To the Editor:— We congratulate Dr. McMillan and Ms. Crumpton for their honest account of a serious complication that occurred in the course of a transforaminal cervical epidural injection (TFCEI). 1However, we would like to point out some issues that, to the best of our knowledge, give rise to erroneous conclusions. The report describes a persistent neurologic injury (partial right homonymous hemianopsia) presumably caused by a combination of previous vertebral artery air embolism and subsequent radiocontrast cerebral toxicity. Although in their introduction the authors emphasized that TFCEI is technically demanding, they did not support this contention with needed information. They do not provide either enough information to ascertain how they actually performed the block or images of final needle placement. TFCEI has been associated with spinal cord infarction but the exact mechanisms for such catastrophic complication to occur are not known. 2,3The cases published in the literature share that symptoms arose just after injecting the steroid solution, when contrast medium had been injected uneventfully. Apparently, the spinal cord blood supply was jeopardized because the particulate corticosteroid was inadvertently injected into one radicular feeder artery with resultant occlusion. As the authors themselves stated, it is difficult to detect intravascular injection during performance of lumbar transforaminal blocks. In fact, there is an overall higher incidence of intravascular injections with TFCEI as compared with lumbar ones. In a prospective observational study including 504 TFCEIs, the overall rate of fluoroscopically confirmed intravascular contrast injections was 19.4%. Furthermore, the observed blood in the needle hub after aspiration was specific but lacked sensitivity, only 45.9%, and therefore is unreliable. 4Accordingly, great care should be taken when performing those blocks, and close attention should be paid for any evidence of intra-arterial injection. Indeed, an almost certain disastrous outcome was recently avoided after noticing that the initial injection of contrast medium filled a radicular artery that passed to the spinal cord. 5Therefore, a real-time fluoroscopy during contrast injection is mandatory for every TFCEI, and digital subtraction enhancement is recommended in case of misgiving about the resulting image. To strengthen safety, the International Spinal Injection Society (San Francisco, California) has developed guidelines to assist clinicians performing TFCEI and makes it clear that if an arterial puncture is suspected, the injection must be abandoned because any material subsequently injected could gain access to that vessel. Nevertheless, even though the authors aspirated “red blood near the opening of the foramen,” suggesting “left vertebral artery puncture,” they “retracted and repositioned” the needle afterward. Moreover, because the “epidurogram was judged to be technically unsatisfactory,” they even tried to cannulate a new target, the C4–C5 foramen. Altogether, it seems to us that the authors were unable to accomplish a smooth and precise needle placement and should not have undertaken this intervention. In the final discussion, based on their technical misadventure, they questioned whether there would be any need to use radiocontrast in TFCEI. As previously stated, we consider its use of utmost importance and, in view of the potential complications associated with TFCEI, think that only skilled practitioners with extensive experience should perform these blocks.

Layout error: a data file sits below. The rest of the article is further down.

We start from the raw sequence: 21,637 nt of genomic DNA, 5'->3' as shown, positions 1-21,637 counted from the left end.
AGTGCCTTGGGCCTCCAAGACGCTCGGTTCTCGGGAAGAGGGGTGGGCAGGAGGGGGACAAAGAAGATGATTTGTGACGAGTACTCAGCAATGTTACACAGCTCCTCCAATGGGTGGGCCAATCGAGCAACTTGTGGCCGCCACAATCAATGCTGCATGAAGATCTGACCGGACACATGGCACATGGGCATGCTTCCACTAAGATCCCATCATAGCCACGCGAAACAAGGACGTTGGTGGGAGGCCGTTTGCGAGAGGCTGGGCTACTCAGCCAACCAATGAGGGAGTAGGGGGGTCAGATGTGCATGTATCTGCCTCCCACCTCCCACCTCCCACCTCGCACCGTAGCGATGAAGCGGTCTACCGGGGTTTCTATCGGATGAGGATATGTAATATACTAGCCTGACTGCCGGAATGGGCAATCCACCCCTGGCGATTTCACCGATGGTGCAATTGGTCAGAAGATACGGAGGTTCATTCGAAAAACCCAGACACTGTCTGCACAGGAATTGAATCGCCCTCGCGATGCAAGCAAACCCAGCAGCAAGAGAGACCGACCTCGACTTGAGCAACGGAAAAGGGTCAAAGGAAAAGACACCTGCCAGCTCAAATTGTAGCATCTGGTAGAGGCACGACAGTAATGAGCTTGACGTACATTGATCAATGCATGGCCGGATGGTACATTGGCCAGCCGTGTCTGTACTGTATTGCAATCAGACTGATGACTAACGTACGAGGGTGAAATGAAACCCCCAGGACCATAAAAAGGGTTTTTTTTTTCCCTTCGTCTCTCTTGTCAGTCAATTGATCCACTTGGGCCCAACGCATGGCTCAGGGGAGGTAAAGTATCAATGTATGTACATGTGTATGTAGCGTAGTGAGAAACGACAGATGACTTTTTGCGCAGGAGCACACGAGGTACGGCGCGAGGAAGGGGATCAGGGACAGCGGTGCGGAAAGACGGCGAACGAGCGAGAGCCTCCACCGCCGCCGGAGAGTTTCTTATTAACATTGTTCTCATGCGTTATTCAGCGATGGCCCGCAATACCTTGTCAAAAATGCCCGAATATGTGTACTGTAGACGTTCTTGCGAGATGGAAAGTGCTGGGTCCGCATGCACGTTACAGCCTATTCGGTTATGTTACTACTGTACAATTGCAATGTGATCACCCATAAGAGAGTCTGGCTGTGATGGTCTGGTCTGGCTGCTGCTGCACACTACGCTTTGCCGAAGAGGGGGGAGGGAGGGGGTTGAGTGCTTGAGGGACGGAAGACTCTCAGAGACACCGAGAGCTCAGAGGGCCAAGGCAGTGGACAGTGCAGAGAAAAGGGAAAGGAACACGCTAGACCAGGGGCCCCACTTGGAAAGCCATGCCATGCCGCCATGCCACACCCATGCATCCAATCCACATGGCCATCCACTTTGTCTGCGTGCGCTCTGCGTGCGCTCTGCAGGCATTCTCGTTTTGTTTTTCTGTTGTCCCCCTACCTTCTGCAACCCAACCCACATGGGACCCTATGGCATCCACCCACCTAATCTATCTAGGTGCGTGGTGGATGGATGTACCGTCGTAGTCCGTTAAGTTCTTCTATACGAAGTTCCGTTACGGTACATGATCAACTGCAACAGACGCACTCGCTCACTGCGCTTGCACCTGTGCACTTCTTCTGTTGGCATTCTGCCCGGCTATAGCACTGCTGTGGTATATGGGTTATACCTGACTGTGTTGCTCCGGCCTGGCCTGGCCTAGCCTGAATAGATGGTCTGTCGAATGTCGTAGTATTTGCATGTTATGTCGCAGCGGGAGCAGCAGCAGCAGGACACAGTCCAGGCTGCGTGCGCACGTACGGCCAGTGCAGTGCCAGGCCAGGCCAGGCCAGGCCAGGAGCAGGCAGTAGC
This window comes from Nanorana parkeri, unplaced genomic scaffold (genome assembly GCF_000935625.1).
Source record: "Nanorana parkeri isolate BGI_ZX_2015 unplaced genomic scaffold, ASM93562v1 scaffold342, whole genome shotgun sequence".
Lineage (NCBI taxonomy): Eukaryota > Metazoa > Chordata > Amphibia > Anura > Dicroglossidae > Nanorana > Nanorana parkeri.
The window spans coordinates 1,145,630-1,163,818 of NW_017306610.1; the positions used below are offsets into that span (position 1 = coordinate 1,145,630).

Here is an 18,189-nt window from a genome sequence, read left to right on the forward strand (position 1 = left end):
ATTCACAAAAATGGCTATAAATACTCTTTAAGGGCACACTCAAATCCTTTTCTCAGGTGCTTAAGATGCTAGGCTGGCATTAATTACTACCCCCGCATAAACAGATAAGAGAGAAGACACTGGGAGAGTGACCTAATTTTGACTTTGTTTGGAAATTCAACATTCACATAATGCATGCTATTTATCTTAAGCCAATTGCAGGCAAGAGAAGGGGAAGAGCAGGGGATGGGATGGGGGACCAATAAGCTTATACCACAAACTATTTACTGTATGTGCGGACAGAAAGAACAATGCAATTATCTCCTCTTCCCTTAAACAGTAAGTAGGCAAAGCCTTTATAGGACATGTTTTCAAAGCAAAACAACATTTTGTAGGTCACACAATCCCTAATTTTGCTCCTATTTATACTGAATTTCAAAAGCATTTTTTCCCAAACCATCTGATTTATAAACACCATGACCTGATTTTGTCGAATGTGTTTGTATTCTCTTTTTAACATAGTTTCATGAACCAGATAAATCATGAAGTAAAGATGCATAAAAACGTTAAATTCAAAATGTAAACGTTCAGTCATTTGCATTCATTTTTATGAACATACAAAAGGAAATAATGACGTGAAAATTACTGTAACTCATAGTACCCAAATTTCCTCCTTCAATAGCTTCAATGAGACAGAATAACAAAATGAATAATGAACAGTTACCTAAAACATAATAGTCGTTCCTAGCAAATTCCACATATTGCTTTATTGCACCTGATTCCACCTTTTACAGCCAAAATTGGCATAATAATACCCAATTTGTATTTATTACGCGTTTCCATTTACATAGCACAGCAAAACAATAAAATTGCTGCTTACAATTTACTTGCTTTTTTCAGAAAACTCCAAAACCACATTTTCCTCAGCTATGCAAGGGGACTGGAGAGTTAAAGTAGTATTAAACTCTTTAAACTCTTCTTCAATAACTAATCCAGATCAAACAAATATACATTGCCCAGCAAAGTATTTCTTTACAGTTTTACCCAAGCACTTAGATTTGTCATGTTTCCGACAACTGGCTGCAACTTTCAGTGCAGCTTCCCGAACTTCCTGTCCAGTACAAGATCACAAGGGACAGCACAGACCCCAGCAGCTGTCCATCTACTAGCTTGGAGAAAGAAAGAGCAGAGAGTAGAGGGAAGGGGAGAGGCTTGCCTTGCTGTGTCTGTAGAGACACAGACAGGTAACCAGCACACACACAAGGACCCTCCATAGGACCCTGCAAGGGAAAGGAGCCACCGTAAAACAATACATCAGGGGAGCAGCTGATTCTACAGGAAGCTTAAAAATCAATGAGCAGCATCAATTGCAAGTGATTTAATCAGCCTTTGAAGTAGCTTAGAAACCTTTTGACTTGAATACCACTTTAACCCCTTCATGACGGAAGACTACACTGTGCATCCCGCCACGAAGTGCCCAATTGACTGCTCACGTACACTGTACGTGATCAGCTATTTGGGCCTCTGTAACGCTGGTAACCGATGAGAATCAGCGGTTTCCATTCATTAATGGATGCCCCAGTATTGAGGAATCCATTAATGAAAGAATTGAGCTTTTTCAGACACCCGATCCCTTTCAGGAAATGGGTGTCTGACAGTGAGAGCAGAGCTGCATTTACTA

* Hospital Mútua de Terrassa, Barcelona, Spain. firstname.lastname@example.org